The Central Bank of Nigeria (CBN) has announced that it has lifted an eight-year ban on 43 items that had previously been restricted from accessing forex. In June 2015, the apex bank announced that some 41 items were “Not Valid for Foreign Exchange” because they could easily be produced in Nigeria rather than being imported into the country. Because of the ban, importers of these goods had to seek foreign exchange on the black market, where the exchange rate was typically higher than the official rate.
According to CBN, the policy would contribute to conserving foreign reserves while simultaneously stimulating the revival of domestic industries and fostering increased employment opportunities. Despite this policy, Nigeria still faces a significant foreign currency shortage, leading to the naira hitting historic lows on the unofficial market. In the unofficial parallel market, the naira witnessed a decline to ₦1,040 per dollar. This depreciation trend was also observed in the official market, where the exchange rate stood at ₦776.
Investor FX window was created in 2015 for stakeholders.
Initially, the list contained 41 items when it was first announced, but the Central Bank later expanded it to include two additional items in 2018 and 2020 respectively. Now made up of 43 items, each entry on the list included various sub-items, as identified by the Nigerian Customs Service through their import codes list. Importantly, the presence of an item on this list does not imply an outright ban on its importation. Rather, these items are restricted from accessing forex through the official investor and exporter window.
This window was established on April 21, 2017 by the mother bank. It was in a continuing effort to deepen the foreign exchange market and accommodate all FX obligations. It was meant for Investors, Exporters and End-users, according to CBN official memo to all authorized dealers. The purpose of the window is to boost liquidity in the FX market and ensure timely execution and settlement for eligible transactions. Specifically, the supply of foreign currency to the window was only through portfolio investors, exporters, authorized dealers and other parties with foreign currency to exchange to naira. The CBN was also a market participant at this window to promote liquidity and professional market conduct.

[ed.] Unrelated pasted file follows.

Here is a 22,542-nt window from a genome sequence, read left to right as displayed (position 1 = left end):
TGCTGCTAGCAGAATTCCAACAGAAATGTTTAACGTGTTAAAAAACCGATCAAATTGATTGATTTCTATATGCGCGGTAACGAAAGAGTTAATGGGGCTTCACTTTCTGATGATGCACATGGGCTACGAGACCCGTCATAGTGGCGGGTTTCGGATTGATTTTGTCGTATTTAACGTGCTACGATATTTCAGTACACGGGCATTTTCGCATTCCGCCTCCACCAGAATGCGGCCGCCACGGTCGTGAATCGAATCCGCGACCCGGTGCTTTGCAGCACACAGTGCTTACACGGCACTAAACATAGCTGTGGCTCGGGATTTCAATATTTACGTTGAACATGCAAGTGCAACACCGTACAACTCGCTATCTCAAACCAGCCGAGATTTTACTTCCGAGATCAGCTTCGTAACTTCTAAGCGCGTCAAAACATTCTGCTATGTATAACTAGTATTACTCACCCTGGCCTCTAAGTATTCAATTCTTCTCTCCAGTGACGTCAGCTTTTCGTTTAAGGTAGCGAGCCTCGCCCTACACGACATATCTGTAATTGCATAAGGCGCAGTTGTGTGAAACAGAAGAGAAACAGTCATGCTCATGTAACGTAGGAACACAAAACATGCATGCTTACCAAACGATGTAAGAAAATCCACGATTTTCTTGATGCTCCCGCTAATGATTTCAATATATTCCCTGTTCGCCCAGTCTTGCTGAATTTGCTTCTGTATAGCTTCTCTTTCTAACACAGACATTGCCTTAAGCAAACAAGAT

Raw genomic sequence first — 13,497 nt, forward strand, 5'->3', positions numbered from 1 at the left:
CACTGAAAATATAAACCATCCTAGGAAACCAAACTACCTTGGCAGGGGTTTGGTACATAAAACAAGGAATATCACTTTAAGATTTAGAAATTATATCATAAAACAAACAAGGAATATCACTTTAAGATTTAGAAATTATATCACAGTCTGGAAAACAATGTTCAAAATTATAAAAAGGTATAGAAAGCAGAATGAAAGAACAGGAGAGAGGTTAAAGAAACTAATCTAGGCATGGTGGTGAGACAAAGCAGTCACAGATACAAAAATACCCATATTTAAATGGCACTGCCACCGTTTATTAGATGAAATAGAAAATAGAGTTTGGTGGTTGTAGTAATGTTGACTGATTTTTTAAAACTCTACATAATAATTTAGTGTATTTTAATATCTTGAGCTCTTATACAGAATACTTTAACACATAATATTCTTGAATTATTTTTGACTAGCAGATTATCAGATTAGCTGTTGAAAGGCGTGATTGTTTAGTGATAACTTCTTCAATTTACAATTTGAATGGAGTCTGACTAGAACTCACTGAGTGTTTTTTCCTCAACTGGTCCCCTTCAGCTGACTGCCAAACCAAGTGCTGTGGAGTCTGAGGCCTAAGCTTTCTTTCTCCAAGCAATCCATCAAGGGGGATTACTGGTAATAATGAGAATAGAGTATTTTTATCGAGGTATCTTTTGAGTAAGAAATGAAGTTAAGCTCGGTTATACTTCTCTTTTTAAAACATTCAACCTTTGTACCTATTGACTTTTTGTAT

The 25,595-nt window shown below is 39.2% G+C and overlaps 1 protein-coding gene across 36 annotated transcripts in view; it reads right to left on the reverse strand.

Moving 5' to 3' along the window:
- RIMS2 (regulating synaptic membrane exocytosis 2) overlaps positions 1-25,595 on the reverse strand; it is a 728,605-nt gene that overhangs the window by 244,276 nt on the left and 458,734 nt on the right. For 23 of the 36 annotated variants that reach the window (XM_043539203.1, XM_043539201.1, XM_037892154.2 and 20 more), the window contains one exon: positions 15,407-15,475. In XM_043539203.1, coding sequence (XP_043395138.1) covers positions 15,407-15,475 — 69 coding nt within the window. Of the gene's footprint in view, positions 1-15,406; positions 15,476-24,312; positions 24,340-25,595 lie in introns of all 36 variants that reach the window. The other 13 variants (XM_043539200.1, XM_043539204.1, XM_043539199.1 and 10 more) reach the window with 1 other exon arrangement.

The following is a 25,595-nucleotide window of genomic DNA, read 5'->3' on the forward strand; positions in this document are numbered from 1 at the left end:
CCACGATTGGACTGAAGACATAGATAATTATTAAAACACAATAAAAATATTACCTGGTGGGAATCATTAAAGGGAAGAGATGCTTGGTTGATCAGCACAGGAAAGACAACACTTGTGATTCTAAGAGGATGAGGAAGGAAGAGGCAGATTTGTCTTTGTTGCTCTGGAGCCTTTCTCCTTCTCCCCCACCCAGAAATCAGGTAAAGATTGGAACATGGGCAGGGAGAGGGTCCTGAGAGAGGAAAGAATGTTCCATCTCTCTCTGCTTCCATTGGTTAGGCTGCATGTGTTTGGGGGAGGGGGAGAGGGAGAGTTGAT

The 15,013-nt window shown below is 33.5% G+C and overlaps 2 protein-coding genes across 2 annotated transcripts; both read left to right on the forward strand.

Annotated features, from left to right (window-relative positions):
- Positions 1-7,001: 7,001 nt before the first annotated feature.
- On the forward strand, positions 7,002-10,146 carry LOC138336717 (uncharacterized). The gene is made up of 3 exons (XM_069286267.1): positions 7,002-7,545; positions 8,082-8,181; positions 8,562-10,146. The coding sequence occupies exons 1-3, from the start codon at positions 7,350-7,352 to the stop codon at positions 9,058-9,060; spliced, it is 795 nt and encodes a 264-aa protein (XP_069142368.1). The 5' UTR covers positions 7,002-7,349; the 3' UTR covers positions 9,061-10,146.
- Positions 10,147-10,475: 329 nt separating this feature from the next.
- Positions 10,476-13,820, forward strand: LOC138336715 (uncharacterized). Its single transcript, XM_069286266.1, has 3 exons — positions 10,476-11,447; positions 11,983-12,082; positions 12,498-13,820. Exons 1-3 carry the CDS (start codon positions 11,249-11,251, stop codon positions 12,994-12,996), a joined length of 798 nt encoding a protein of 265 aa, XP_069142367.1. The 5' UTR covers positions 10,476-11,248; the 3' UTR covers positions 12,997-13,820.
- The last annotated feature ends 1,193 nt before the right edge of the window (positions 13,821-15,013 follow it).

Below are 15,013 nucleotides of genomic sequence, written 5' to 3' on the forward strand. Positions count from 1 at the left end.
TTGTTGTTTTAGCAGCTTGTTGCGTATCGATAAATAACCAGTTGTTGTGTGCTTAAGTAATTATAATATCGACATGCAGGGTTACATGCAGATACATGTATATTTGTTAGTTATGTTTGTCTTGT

New governor restates pledge to clear the bank’s forex backlogs.
In the statement signed by Isa AbdulMumin, the Director of Corporate Communications at CBN, the regulator expressed its commitment to promoting orderliness and professional conduct by all market participants to ensure market forces determine exchange rates on a “willing buyer-willing seller” principle. According to the statement, the CBN reiterates that the prevailing Foreign Exchange (FX) rates should be referenced from platforms such as the CBN website, FMDQ, and other recognised or appointed trading systems to promote price discovery, transparency, and credibility in the FX rates.
“Importers of all the 43 items previously restricted by the 2015 Circular referenced TED/FEM/FPC/GEN/01/010 and its addendums are now allowed to purchase foreign exchange in the Nigerian Foreign Exchange Market,” the statement read. The new CBN governor, Olayemi Cardoso, also restated a pledge to quickly clear the bank’s backlog of unsettled forex obligations to local lenders. The financial institution also mentioned that one of its objectives is to establish a unified foreign exchange market. It further noted that ongoing consultations with market participants are being conducted to work towards this goal.
List of all the 43 items whose ban was lifted.
Here is the list of the 43 items that had previously been restricted from accessing forex: rice, cement, margarine, palm kernel/palm oil products/vegetable oils, meat and processed meat products, vegetables and processed vegetable products, poultry (chicken, eggs, turkey), private airplanes and jets, Indian incense, tinned fish in sauce (Geisha) and sardines, cold rolled steel sheets, galvanized steel sheets, roofing sheets, wheelbarrows, maize, head pans, metal boxes and containers, enamelware, steel drums, steel pipes, wire rods (deformed and non-deformed), iron rods and reinforcing bars, wire mesh, steel nails, security and razor wire, wood particle boards and panels, wood fiber boards and panels, plywood boards and panels, wooden doors, milk, furniture, toothpicks, glass and glassware, kitchen utensils, tableware, tiles (vitrified and ceramic), textiles, woven fabrics, clothes, plastic and rubber products as well as cellophane wrappers, and soap and cosmetics.